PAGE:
The City of McCall held an educational meeting on building moratoriums last week.
The city held this informative meeting to help officials and residents better understand when a moratorium should be used.
In early March, the city told BoiseDev that the meeting was requested by the council after they had received “many inquiries” about moratoriums. This meeting also was held during a time when McCall is facing a serious affordable housing shortage.
What is a moratorium?
A city can enact a building moratorium to stop development for a time – including to find solutions to problems the city sees. In 2021, the City of Caldwell enacted a six-month moratorium on residential development in response to what at the time was new property tax legislation.
Another example comes from McCall when the city last put a moratorium into effect in 2006. The city adopted a zoning and development code that added inclusionary zoning and more to require future subdivision developments to add affordable housing. The city was sued by the McCall Board of Realtors, who claimed the code was unconstitutional. The council then enacted a moratorium to pause all subdivision applications.
There are two types of moratoriums listed in Idaho State Code – emergency moratoriums and interim moratoriums. Cities are given authority to enact an emergency moratorium if the government finds that the problem is causing “imminent peril to the public health, safety, or welfare.”
Local attorney William F. Nichols said an emergency moratorium can only be in place for no more than six months, or 182 days, and cannot be extended.
“ The emergency ordinance and moratorium that’s one that you can enact with on very short notice,” Nichols said. “And you don’t have to have a whole lot of advance publication advance notice….but it’s, intended to be something that you can do very quickly to address and very immediate problem.”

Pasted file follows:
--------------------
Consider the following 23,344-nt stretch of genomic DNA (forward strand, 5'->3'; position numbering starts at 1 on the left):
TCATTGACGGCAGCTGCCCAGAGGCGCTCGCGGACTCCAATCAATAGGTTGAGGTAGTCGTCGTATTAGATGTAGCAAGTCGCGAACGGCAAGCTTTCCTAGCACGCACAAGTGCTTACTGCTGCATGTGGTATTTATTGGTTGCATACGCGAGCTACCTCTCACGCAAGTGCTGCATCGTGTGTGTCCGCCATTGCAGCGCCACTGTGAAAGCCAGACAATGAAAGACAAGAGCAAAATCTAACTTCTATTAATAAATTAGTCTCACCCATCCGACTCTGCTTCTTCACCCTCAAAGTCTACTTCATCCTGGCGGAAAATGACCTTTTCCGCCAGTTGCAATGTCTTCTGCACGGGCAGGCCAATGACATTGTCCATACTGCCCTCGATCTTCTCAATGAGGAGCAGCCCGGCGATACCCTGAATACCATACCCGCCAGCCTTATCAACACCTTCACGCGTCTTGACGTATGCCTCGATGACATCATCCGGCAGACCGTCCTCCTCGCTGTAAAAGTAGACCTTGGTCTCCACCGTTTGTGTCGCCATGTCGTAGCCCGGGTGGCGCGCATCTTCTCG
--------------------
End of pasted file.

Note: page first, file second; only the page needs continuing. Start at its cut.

An interim moratorium requires more traditional public notice and can last up to a year.
“So it gives an opportunity for the public and affected parties to play in, provide their input with regard to the subject of the moratorium,” Nichols said “And the idea being with these two statutes in tandem is you address the emergency with the emergency moratorium. And then you follow up if necessary with an interim moratorium, where people have the opportunity then to address the issue and to be able to bring their input to the decision-makers in this case the city council so that’s why we have that here.”
Another emergency moratorium cannot be enacted for another year after the first.
Why use a moratorium?
Cities enact moratoriums as a response to development pressure they say they cannot handle at that moment.
The issue of development-related pressure now, according to community and economic development director Michelle Groenevelt includes sewer connection and capacity, lack of local housing, and affordability. The sewer issue is currently being worked on with the Payette Lakes Water and Sewer District.
Groenevelt listed to council questions they should ask to consider when deciding if a moratorium should be placed; is the problem causing imminent peril to public health, safety, or welfare, and what is it? Can the problem be solved within the moratorium allowed timeframe? Is the problem currently being addressed? What are the desired outcomes? What are the positive and negative impacts? And is the moratorium the right solution?
The council did not take any action.